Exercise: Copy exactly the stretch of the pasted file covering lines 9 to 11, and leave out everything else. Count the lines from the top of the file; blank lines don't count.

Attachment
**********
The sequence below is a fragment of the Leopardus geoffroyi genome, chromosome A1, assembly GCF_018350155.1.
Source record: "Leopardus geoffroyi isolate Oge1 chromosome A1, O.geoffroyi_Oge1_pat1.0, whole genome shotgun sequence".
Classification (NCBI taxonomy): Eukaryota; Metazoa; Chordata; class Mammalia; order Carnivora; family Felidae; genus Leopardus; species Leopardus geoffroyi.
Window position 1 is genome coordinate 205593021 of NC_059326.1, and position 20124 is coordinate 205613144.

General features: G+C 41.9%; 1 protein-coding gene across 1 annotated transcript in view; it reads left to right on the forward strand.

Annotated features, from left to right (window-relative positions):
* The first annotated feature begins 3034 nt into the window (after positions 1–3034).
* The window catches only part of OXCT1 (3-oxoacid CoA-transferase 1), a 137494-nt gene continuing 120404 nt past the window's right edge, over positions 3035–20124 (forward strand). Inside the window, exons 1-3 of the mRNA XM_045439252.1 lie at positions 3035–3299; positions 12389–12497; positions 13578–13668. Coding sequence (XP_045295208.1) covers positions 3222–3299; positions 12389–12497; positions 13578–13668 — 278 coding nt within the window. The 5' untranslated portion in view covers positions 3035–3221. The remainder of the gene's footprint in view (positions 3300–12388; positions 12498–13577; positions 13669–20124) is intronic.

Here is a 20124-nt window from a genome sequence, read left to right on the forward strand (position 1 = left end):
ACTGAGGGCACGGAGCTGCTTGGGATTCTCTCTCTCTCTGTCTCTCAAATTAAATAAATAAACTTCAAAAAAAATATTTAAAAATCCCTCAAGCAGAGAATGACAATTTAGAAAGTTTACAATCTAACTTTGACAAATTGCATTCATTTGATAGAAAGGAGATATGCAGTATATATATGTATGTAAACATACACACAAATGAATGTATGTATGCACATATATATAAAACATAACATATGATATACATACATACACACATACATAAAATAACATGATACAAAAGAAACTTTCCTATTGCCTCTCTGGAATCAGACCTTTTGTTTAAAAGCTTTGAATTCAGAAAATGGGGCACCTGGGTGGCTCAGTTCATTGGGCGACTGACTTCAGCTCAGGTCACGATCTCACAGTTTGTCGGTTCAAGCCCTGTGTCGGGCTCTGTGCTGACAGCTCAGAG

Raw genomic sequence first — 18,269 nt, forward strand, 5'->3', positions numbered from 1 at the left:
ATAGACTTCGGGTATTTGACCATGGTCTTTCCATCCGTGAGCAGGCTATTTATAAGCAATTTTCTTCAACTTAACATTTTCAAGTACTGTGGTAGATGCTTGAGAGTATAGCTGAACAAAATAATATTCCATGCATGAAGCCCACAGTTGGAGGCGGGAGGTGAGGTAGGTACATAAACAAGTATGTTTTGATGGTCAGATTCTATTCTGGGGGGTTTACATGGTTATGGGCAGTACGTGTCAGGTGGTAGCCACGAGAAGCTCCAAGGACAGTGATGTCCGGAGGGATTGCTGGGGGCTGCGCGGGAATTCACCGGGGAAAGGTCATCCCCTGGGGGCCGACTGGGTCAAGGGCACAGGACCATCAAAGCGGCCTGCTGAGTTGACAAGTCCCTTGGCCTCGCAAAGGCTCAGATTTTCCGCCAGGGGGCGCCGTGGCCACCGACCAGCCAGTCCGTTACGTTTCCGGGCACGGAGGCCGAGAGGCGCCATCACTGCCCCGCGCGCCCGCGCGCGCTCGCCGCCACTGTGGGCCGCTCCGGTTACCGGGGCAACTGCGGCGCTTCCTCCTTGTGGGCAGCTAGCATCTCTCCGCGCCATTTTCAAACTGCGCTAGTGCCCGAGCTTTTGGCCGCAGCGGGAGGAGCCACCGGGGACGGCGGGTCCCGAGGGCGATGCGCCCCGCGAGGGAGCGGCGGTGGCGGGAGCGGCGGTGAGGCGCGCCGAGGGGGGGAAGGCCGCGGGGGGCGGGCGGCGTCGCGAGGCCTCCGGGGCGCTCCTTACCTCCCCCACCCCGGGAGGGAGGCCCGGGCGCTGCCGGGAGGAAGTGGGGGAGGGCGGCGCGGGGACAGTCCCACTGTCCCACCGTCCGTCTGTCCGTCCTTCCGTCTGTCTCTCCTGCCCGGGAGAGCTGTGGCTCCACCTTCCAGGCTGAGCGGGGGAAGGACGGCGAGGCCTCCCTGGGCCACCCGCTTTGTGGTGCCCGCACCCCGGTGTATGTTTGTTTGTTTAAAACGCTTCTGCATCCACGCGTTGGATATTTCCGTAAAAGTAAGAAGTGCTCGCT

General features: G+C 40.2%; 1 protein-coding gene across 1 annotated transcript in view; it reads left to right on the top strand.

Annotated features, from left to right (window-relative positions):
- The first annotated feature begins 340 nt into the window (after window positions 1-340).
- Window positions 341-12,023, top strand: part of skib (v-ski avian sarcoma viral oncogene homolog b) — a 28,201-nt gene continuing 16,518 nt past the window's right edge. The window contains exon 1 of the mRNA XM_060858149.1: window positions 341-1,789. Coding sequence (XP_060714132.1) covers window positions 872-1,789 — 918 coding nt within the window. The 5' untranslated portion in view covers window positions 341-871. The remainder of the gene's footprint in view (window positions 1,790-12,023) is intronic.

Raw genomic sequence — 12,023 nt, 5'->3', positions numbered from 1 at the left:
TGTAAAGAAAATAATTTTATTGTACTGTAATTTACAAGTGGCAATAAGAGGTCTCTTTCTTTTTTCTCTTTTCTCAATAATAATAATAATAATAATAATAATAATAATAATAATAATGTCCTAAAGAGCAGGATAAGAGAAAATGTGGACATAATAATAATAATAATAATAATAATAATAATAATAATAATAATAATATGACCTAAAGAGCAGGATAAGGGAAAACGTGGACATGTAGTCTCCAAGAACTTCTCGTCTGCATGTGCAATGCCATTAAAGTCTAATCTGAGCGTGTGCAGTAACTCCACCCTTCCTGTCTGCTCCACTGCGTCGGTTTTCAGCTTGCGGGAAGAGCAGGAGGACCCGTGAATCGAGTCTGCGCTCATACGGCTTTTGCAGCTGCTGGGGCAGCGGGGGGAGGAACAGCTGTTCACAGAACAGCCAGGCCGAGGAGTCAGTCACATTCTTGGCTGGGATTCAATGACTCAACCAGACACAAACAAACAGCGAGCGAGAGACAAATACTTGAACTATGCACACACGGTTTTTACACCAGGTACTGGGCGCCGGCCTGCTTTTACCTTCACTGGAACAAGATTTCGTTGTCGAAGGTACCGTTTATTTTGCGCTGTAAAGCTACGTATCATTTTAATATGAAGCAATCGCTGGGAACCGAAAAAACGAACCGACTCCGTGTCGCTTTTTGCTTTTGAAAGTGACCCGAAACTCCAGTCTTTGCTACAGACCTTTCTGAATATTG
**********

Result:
Here is a 20124-nt window from a genome sequence, read left to right on the forward strand (position 1 = left end):
ACTGAGGGCACGGAGCTGCTTGGGATTCTCTCTCTCTCTGTCTCTCAAATTAAATAAATAAACTTCAAAAAAAATATTTAAAAATCCCTCAAGCAGAGAATGACAATTTAGAAAGTTTACAATCTAACTTTGACAAATTGCATTCATTTGATAGAAAGGAGATATGCAGTATATATATGTATGTAAACATACACACAAATGAATGTATGTATGCACATATATATAAAACATAACATATGATATACATACATACACACATACATAAAATAACATGATACAAAAGAAACTTTCCTATTGCCTCTCTGGAATCAGACCTTTTGTTTAAAAGCTTTGAATTCAGAAAATGGGGCACCTGGGTGGCTCAGTTCATTGGGCGACTGACTTCAGCTCAGGTCACGATCTCACAGTTTGTCGGTTCAAGCCCTGTGTCGGGCTCTGTGCTGACAGCTCAGAG

Raw genomic sequence first — 18,269 nt, forward strand, 5'->3', positions numbered from 1 at the left: